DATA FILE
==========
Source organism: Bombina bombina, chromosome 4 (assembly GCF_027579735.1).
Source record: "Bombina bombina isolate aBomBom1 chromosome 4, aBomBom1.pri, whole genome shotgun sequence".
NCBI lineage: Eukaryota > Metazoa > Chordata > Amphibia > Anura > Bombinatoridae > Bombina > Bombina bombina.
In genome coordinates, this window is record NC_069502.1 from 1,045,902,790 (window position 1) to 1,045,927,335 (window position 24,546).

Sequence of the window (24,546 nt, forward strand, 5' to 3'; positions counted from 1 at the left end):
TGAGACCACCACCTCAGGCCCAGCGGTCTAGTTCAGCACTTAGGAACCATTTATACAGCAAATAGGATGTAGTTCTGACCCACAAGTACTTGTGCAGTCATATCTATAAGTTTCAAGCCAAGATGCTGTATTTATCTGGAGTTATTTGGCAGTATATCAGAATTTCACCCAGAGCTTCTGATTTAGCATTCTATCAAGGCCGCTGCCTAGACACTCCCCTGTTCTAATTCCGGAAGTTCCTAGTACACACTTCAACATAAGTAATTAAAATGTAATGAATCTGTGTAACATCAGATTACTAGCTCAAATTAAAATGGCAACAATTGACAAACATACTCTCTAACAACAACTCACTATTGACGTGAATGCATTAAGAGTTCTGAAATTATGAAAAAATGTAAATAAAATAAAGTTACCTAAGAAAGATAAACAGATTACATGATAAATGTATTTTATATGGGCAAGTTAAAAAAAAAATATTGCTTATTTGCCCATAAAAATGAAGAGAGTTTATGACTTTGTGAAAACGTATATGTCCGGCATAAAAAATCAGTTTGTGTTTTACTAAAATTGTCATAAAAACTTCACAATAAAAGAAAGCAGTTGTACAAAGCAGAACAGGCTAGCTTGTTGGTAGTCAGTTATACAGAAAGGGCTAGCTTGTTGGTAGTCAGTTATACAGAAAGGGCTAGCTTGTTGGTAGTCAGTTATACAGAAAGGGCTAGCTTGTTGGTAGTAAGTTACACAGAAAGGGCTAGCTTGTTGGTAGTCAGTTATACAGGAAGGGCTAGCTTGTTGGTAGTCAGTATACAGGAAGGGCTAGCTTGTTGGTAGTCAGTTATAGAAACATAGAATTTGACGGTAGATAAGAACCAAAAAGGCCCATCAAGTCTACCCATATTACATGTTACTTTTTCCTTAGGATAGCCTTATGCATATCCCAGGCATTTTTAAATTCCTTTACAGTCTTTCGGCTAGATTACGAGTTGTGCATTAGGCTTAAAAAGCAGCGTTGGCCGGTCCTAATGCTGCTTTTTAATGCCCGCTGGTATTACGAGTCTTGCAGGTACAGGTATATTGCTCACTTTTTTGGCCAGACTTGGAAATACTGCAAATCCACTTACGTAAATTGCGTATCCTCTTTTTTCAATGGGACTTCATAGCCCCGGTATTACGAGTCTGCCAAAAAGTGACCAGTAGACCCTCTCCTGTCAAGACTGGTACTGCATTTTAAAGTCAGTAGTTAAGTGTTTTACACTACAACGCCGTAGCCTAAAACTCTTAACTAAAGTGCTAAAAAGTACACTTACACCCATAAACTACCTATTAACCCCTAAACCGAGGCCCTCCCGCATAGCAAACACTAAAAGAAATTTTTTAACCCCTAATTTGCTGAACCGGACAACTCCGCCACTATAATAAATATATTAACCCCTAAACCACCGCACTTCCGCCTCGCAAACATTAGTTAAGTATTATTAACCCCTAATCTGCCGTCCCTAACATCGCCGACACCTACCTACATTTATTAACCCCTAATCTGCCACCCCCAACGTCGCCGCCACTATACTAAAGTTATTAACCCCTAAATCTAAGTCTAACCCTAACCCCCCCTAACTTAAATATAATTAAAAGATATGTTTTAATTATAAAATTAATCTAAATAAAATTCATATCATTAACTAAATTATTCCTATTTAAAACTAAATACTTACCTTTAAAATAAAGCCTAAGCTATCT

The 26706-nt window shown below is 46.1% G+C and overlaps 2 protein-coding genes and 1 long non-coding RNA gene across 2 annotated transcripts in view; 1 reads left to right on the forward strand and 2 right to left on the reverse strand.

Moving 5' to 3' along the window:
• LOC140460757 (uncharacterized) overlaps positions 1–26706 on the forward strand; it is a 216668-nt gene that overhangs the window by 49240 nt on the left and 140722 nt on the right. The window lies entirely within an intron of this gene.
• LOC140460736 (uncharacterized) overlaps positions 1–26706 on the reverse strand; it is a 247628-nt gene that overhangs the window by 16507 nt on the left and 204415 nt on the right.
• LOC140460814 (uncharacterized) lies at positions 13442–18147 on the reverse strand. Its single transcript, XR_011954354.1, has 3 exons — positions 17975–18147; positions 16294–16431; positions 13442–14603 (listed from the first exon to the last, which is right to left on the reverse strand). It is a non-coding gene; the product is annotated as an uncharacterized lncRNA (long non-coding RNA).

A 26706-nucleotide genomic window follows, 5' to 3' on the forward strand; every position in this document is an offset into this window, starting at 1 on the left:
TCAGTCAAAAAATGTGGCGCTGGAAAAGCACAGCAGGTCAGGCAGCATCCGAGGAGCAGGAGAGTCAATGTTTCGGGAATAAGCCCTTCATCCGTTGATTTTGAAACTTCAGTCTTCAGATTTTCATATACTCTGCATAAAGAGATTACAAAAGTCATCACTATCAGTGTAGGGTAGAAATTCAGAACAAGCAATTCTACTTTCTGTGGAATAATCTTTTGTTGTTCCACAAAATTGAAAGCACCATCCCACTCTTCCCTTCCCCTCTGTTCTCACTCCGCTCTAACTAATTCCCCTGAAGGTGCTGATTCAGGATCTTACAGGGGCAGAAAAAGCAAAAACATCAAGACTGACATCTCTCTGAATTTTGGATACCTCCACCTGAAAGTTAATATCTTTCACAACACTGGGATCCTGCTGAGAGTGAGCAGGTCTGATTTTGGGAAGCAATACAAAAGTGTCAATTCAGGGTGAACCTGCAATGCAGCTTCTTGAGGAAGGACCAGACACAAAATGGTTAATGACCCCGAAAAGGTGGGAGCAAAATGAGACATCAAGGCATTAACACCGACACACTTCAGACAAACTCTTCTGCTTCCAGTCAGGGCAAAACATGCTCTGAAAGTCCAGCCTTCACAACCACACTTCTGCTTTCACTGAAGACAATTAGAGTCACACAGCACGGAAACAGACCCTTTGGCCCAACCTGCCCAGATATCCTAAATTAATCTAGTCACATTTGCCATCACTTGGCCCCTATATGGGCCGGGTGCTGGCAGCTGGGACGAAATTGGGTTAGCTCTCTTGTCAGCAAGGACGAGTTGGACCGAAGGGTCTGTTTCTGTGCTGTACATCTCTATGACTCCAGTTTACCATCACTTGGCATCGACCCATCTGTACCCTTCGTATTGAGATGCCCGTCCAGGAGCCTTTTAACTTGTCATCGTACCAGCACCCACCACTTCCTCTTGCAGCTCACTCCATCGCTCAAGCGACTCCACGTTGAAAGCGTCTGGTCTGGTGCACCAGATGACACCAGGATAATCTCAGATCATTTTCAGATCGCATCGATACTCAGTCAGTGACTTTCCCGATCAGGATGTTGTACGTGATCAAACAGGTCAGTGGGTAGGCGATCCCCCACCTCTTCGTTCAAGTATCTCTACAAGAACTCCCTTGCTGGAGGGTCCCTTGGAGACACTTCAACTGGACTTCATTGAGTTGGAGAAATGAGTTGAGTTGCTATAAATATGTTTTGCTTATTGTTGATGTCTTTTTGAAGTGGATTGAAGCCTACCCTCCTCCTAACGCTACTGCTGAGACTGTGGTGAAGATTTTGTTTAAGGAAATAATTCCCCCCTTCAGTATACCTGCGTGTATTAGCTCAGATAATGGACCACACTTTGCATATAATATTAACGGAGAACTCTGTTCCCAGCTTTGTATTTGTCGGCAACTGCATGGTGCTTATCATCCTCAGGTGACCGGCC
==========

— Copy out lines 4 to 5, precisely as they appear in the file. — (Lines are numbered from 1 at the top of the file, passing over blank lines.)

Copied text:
In genome coordinates, this window is record NC_069502.1 from 1,045,902,790 (window position 1) to 1,045,927,335 (window position 24,546).

Sequence of the window (24,546 nt, forward strand, 5' to 3'; positions counted from 1 at the left end):